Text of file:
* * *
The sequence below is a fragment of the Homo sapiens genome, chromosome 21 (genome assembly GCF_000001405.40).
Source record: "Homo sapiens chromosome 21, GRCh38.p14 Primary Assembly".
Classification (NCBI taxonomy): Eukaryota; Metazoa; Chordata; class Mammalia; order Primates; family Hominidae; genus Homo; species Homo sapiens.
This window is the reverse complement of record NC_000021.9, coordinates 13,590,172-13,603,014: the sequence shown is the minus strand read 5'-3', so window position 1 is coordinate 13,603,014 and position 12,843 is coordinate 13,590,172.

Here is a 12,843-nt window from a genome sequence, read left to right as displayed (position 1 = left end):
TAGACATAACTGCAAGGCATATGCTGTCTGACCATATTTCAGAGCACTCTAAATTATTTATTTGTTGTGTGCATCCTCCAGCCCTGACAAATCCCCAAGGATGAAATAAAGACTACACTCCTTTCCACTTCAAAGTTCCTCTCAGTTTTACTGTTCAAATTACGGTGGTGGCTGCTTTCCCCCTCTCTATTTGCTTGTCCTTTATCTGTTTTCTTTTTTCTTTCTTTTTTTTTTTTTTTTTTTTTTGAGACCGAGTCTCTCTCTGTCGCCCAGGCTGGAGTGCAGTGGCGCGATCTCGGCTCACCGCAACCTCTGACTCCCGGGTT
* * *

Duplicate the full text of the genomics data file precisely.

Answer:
The sequence below is a fragment of the Homo sapiens genome, chromosome 21 (genome assembly GCF_000001405.40).
Source record: "Homo sapiens chromosome 21, GRCh38.p14 Primary Assembly".
Classification (NCBI taxonomy): Eukaryota; Metazoa; Chordata; class Mammalia; order Primates; family Hominidae; genus Homo; species Homo sapiens.
This window is the reverse complement of record NC_000021.9, coordinates 13,590,172-13,603,014: the sequence shown is the minus strand read 5'-3', so window position 1 is coordinate 13,603,014 and position 12,843 is coordinate 13,590,172.

Here is a 12,843-nt window from a genome sequence, read left to right as displayed (position 1 = left end):
TAGACATAACTGCAAGGCATATGCTGTCTGACCATATTTCAGAGCACTCTAAATTATTTATTTGTTGTGTGCATCCTCCAGCCCTGACAAATCCCCAAGGATGAAATAAAGACTACACTCCTTTCCACTTCAAAGTTCCTCTCAGTTTTACTGTTCAAATTACGGTGGTGGCTGCTTTCCCCCTCTCTATTTGCTTGTCCTTTATCTGTTTTCTTTTTTCTTTCTTTTTTTTTTTTTTTTTTTTTTGAGACCGAGTCTCTCTCTGTCGCCCAGGCTGGAGTGCAGTGGCGCGATCTCGGCTCACCGCAACCTCTGACTCCCGGGTT